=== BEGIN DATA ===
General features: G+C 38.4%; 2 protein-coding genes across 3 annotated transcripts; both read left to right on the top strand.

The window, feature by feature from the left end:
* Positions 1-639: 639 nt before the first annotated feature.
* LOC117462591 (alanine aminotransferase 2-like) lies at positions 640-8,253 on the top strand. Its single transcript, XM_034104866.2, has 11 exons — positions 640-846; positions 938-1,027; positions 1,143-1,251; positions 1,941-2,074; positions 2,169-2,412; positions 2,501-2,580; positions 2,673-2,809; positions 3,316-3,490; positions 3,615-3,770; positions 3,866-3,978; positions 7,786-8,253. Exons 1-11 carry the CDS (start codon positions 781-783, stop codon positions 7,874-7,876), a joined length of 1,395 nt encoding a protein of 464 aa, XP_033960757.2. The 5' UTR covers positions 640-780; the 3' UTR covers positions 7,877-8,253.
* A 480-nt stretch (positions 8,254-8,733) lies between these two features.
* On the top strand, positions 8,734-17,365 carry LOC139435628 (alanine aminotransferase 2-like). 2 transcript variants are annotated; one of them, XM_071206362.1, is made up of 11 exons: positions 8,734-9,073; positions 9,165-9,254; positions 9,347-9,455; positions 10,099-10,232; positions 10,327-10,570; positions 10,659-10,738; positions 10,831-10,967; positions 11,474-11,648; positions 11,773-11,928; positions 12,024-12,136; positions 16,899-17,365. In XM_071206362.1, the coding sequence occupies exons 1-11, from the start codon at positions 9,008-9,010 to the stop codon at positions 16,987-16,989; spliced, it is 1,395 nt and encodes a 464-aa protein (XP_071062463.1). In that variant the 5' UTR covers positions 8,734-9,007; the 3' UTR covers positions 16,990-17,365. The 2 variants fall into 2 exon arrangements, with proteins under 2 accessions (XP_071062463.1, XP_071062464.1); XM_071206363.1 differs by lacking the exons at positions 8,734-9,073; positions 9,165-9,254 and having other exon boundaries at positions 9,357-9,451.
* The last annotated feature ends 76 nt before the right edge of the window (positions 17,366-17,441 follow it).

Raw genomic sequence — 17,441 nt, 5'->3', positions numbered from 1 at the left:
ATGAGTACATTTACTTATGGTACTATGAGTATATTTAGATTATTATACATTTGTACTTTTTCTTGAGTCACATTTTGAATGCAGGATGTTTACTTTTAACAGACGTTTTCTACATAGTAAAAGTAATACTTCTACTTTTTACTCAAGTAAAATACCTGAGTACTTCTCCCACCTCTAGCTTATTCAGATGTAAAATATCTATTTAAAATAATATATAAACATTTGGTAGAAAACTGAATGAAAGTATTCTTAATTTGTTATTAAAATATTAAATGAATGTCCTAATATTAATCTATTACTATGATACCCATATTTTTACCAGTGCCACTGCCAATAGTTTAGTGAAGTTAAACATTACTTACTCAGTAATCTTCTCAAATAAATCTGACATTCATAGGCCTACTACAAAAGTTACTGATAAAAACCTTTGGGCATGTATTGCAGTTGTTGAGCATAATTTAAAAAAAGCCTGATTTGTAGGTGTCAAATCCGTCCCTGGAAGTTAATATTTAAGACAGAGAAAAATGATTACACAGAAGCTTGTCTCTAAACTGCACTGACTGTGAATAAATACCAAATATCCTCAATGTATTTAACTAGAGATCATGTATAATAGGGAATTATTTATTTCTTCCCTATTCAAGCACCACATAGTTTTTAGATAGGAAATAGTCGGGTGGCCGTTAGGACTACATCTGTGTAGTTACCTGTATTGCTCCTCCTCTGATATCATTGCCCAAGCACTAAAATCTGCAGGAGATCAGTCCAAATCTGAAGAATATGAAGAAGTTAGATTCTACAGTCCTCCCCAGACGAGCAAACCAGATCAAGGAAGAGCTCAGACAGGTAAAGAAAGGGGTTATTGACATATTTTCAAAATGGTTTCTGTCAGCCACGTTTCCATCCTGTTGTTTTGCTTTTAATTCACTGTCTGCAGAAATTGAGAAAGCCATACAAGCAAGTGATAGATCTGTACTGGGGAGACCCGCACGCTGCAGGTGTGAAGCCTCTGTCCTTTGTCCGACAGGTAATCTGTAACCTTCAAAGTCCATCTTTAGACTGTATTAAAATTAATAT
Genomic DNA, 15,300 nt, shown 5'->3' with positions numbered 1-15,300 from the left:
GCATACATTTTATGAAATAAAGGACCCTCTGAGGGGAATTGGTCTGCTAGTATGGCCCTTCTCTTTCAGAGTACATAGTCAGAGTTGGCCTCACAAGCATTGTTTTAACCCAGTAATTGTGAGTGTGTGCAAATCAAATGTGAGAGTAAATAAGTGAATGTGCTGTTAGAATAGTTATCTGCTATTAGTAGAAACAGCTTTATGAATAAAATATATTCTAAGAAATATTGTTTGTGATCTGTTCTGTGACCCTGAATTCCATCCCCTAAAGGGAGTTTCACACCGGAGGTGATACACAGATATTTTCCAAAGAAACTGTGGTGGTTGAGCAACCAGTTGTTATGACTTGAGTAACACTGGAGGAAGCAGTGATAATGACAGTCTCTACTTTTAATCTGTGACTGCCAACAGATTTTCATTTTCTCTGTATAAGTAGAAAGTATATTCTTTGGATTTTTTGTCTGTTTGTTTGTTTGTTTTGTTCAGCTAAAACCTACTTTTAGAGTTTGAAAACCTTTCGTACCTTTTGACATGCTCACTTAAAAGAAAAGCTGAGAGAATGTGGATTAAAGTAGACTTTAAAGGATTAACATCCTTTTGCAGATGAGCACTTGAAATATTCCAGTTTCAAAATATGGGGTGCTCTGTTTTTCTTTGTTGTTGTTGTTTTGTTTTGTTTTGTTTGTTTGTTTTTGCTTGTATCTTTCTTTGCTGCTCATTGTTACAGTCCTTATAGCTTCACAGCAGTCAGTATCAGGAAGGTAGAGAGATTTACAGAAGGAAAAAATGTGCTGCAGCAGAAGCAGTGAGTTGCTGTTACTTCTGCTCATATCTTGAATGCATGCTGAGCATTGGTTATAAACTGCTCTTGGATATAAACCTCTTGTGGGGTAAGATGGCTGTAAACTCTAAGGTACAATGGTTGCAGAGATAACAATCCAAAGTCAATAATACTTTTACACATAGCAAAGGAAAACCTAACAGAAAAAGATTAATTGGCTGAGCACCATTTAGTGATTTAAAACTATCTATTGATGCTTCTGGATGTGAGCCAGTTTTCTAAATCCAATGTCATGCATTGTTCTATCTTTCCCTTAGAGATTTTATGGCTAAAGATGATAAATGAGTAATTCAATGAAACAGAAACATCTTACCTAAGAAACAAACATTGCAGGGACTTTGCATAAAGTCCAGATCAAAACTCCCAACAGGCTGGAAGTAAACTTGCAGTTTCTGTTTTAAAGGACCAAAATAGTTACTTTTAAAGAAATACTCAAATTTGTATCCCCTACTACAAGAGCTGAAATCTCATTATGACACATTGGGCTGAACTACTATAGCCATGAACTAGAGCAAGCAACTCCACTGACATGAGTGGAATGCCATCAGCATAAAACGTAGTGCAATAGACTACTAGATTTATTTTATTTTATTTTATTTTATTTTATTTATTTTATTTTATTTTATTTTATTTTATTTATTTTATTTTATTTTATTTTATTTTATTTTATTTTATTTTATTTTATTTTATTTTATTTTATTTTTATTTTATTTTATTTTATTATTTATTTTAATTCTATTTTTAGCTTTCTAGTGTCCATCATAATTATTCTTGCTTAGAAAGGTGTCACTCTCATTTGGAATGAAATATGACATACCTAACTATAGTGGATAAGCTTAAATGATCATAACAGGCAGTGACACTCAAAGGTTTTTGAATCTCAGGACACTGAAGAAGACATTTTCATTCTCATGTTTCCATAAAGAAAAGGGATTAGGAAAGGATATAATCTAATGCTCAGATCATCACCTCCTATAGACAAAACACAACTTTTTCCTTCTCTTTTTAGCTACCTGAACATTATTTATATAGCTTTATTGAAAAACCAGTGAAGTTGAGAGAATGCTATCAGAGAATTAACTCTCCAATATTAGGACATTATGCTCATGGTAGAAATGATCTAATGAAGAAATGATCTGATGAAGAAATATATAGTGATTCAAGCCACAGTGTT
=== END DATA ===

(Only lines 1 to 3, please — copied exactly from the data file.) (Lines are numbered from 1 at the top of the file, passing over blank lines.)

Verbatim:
General features: G+C 38.4%; 2 protein-coding genes across 3 annotated transcripts; both read left to right on the top strand.

The window, feature by feature from the left end:
* Positions 1-639: 639 nt before the first annotated feature.